A typical 4 Points brew tour hits spots such as The Alchemist, Green Mountain Distillers, Ten Bends Beer, Stowe Cider, Idletyme Brewing, Von Trapp Bierhall Brewing and Hill Farmstead Brewery – although this last, in Greensboro, which is a little further from the Stowe Circuit and often has long lines.

Sokoloff takes care of everything for its customers. He picks them up and drops them off with one of his passenger vehicles, including a brand new 14-seater Ford Transit. It alerts hosts to each step of the tour before they arrive, helping them prepare for guests. Many places offer flights, which can include up to eight small glasses of beer. These take a long time to sink, especially if there are up to 14 people waiting to send them back.

Recently, Sokoloff took his team members on a brewing tour to get them ready for the summer season. At each stop, he shared facts about the different breweries, including information about their ingredients, machinery, and processes.

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Idletyme Brewing's beer garden;  - FILE: JEB WALLACE-BRODEUR

  • File: Jeb Wallace-Brodeur
  • Idletyme Brewing’s beer garden;

4 Point tours will put some food in each guest’s belly, but not a full meal or even a full appetizer. At Idletyme, Sokoloff ordered a few small plates to share with the group. He makes sure his clients have dinner plans made in advance so they don’t have to scramble after a long day of drinking. He’ll drive people to restaurants, recommend caterers, and even drop them off at the grocery store.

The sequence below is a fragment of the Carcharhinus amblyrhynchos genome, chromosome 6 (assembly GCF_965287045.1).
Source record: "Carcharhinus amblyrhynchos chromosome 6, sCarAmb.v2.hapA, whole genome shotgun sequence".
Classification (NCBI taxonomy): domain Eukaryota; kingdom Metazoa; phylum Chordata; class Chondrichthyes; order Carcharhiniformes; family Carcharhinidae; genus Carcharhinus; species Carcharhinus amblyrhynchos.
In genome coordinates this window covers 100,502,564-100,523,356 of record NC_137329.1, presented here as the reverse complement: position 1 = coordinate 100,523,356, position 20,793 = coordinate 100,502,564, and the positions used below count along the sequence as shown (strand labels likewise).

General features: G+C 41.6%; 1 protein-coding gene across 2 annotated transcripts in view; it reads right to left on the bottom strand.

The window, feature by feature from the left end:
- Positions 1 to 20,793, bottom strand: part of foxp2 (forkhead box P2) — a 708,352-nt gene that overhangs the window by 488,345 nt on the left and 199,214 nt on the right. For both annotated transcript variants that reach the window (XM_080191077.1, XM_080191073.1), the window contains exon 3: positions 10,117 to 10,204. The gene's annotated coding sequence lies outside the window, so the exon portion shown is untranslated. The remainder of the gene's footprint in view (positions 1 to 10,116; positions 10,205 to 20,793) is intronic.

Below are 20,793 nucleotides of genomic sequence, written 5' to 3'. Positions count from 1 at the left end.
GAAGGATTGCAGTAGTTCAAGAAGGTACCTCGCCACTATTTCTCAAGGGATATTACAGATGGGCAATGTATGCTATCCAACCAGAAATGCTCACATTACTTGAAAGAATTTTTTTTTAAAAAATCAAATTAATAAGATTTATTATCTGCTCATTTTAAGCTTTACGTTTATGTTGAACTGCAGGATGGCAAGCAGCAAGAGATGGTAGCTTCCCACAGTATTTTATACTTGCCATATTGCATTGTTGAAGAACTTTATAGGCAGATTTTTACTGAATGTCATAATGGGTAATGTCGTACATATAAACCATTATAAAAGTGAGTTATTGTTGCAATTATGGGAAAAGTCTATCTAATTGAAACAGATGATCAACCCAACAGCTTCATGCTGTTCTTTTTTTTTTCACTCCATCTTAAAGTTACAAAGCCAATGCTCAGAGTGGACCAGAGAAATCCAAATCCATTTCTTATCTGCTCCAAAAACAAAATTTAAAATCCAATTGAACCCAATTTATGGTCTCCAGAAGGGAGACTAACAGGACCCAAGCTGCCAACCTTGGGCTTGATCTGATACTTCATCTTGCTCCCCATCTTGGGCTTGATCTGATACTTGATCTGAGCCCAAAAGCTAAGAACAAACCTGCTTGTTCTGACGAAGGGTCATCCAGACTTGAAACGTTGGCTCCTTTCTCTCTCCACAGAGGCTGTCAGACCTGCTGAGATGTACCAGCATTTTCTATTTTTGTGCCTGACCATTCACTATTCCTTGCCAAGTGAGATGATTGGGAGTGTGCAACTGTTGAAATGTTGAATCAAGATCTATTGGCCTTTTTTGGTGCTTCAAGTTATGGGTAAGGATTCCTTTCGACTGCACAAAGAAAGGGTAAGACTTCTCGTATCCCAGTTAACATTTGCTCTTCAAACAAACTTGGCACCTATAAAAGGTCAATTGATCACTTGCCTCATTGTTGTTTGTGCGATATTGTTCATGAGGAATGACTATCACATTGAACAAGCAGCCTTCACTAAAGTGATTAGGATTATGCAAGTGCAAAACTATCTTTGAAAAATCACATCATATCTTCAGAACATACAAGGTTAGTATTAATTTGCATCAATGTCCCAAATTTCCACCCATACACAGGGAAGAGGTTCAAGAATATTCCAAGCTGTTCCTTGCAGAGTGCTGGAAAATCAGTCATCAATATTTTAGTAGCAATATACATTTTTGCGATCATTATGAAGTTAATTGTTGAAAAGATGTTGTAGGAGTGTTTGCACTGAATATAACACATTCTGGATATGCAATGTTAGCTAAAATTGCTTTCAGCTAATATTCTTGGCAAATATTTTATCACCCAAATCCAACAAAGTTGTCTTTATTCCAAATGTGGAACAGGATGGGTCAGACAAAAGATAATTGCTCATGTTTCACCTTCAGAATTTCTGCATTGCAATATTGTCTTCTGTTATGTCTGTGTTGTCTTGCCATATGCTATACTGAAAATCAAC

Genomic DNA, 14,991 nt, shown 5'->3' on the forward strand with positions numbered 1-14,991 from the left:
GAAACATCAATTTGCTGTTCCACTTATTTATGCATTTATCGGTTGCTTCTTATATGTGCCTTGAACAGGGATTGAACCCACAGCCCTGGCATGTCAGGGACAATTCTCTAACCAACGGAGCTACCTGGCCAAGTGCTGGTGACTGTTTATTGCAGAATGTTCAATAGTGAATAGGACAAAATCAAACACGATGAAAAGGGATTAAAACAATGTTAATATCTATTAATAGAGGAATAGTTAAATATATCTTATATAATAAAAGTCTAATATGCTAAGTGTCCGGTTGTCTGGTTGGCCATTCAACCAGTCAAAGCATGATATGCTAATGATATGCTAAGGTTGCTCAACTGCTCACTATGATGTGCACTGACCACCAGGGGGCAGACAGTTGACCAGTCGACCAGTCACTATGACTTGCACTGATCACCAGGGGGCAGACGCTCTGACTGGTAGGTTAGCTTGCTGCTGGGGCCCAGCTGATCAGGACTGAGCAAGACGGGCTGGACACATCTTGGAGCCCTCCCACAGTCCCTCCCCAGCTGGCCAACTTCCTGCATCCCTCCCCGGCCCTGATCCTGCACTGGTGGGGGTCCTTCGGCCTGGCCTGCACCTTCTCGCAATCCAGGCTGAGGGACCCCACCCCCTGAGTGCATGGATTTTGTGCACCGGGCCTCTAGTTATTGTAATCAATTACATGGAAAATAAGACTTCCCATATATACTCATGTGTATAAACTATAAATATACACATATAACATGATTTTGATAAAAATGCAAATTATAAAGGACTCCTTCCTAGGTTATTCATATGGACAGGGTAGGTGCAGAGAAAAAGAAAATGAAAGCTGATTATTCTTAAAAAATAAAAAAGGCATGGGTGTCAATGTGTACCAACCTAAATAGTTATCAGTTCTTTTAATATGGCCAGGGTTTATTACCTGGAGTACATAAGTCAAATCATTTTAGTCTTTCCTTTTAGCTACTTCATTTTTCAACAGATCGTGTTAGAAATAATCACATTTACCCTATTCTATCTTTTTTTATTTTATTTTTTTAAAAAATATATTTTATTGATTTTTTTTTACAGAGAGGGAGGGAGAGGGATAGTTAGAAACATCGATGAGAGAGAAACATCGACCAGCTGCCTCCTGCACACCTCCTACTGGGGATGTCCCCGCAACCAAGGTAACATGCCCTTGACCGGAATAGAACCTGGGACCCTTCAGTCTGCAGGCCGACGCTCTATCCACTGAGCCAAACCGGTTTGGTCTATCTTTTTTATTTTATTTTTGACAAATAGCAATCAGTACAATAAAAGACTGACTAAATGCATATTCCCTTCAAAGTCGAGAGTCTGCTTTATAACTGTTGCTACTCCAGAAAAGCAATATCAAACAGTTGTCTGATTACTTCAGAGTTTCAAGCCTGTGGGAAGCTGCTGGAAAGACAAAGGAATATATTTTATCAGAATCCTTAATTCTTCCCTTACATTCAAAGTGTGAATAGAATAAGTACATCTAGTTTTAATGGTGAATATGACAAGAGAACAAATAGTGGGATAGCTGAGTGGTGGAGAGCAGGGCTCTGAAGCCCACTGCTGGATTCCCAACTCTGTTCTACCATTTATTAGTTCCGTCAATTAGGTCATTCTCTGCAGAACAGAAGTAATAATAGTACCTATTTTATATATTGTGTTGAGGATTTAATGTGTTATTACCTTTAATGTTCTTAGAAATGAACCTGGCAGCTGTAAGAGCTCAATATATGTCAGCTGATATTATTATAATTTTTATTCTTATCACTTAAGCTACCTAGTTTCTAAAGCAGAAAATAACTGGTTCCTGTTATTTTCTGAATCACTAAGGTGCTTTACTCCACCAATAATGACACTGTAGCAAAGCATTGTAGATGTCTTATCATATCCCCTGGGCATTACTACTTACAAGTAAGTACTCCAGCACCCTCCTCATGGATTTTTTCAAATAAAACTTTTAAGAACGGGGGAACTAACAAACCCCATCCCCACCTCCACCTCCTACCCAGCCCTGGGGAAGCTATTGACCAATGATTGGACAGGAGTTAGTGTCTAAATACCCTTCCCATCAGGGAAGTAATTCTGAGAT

Sokoloff recently acquired a fleet of e-bikes. These cannot go on mountain trails, he noted. Instead, they are intended for gravel road circuits. Sokoloff said he has his eye on some vineyards in the Champlain Islands, which cyclists will reach via the Colchester causeway.

Although Sokoloff and his guides are very knowledgeable, they are not the focus of a 4 Point tour. Instead, they prioritize the pleasure and satisfaction of their customers. Sometimes that means letting their guests take center stage, especially if they know a lot about beer.

“Let them show how smart they are,” Sokoloff said. “People love it. We don’t have to be experts. We’re here to show them a good time.”